Four Seasons Hotel Houston
So it's a chichi hotel -- the Four Seasons still makes a mean Bloody, equally adept at killing a hangover as slaking a fierce thirst on a hot day. The house vodka, though a little too carefully measured for our taste, is Smirnoff -- not some generic brand. Made from a homemade mix and served in a tall glass, this Bloody Mary is lively without ransacking your mouth. Flecks of pepper and zesty horseradish accompany every sip. At $6.25, these aren't the cheapest Bloodies in town, but they do come with complimentary olives and nuts. After draining a few, you may be ready to move on to the Beluga Malassol caviar for $75 an ounce.
Brasil
Photo by Katharine Shilcutt
"You eat there?" most people ask. Yes, we eat there. Most people go to Brasil for coffee or Hawaiian Punch-like hibiscus tea, but we always order the same thing: the spicy chicken salad sandwich. Most chicken salad sandwiches are little more than shredded, mashed-up chicken mixed with mayonnaise. Boring. This one is delicious. They serve it on French bread or focaccia, and add poblano peppers, cilantro, pumpkin seeds and jicama (which Webster's says is "a starchy tuberous root from a tropical American vine). We don't know what they do to it. It's served with crunchy bagel chips (which make you feel healthier) and yummy mini-pickle things (gherkins). We always order a tall bottle of Pepsi (because drinking from the glass bottle makes us feel like we're in the '50s.) Brasil has got a nice shady outside area where you can eat. You can sit there, read the Press, eavesdrop on the freaky people sitting next to you or watch what's happening on Westheimer.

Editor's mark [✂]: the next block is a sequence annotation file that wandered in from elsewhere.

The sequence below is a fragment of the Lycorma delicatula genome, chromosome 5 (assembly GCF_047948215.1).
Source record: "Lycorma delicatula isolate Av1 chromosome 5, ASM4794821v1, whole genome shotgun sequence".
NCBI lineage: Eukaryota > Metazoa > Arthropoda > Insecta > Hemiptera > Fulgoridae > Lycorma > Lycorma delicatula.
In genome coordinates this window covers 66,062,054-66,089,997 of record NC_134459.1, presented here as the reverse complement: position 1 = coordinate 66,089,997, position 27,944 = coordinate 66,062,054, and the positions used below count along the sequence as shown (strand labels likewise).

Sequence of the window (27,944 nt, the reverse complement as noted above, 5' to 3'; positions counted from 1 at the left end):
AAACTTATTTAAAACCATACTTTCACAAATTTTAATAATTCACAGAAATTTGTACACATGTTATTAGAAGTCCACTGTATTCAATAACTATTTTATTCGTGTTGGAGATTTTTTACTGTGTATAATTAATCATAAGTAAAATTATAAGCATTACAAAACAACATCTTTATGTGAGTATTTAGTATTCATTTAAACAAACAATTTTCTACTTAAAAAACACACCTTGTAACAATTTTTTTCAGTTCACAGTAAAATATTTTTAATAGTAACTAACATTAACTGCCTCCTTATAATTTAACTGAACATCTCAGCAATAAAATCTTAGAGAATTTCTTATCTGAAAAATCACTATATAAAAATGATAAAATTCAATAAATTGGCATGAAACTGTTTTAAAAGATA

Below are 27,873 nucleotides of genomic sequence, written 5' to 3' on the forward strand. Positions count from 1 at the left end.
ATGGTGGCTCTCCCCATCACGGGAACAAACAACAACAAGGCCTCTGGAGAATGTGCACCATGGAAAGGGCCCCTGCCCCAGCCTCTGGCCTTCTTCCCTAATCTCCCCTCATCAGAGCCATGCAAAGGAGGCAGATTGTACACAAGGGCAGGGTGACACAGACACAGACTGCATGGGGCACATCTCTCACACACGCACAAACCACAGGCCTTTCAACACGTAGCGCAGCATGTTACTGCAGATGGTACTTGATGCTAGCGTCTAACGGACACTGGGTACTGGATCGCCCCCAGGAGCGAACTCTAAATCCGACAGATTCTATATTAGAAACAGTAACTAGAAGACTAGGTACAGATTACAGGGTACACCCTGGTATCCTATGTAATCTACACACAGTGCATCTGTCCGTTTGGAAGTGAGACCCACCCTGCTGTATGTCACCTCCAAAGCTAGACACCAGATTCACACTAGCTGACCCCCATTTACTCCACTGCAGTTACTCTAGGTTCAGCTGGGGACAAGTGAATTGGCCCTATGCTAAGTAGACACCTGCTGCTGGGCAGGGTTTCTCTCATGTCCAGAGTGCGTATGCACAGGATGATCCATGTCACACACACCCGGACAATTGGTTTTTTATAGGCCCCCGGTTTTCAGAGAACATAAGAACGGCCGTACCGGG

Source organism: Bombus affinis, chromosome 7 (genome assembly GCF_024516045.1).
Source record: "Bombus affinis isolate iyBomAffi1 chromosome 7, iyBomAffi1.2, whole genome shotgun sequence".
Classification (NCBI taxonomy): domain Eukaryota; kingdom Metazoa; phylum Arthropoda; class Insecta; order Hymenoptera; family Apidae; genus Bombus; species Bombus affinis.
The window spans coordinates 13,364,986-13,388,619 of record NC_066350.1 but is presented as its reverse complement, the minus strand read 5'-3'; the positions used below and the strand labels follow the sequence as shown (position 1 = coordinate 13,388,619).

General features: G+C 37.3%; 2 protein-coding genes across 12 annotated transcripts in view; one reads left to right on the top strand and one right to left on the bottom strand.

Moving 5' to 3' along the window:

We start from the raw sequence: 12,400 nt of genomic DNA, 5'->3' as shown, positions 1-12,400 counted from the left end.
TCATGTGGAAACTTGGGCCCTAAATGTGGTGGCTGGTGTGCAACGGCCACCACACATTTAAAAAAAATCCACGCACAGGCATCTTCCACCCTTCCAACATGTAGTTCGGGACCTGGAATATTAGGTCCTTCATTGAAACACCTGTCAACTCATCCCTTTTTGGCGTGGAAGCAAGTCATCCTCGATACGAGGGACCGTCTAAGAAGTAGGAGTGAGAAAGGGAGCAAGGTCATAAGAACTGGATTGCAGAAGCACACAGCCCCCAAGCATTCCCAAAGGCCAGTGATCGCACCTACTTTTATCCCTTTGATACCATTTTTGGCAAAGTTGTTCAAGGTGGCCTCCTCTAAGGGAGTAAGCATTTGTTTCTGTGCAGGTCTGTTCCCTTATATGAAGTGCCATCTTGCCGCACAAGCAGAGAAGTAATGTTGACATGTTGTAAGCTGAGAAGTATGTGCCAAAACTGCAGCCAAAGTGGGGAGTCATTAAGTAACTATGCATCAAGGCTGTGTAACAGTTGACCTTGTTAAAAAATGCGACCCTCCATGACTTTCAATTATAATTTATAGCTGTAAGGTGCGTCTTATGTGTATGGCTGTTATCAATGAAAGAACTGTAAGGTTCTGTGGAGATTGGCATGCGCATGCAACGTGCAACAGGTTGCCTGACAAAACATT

Lai Lai Dumpling House
Darkened windows prevent you from seeing inside this tiny storefront restaurant next to the Diho Market in the "new" Chinatown. You might even think it's closed. But open the door and you'll discover a hidden treasure. All dumplings are handmade to order, so it takes a little time. While fried dumplings are available, it is the steamed variety that brings up memories of authentic flavors. First you'll be treated to complimentary hot tea, and then, depending on the whim of the owner, either a bowl of mixed spicy, pickled cabbage and a sweet cabbage slaw with a distinct mustard flavor, or a Chinese bread in the shape of a large Mexican churro with the consistency of a doughnut. Dumpling varieties include pork (ten for $2.95), vegetarian, beef or chicken (ten for $3.95) and shrimp (ten for $4.55). Combination plates also can be prepared. Half the fun of eating dumplings is creating your own sauce from the rice vinegar, soy sauce, sesame oil and homemade hot chili sauce provided on each table.: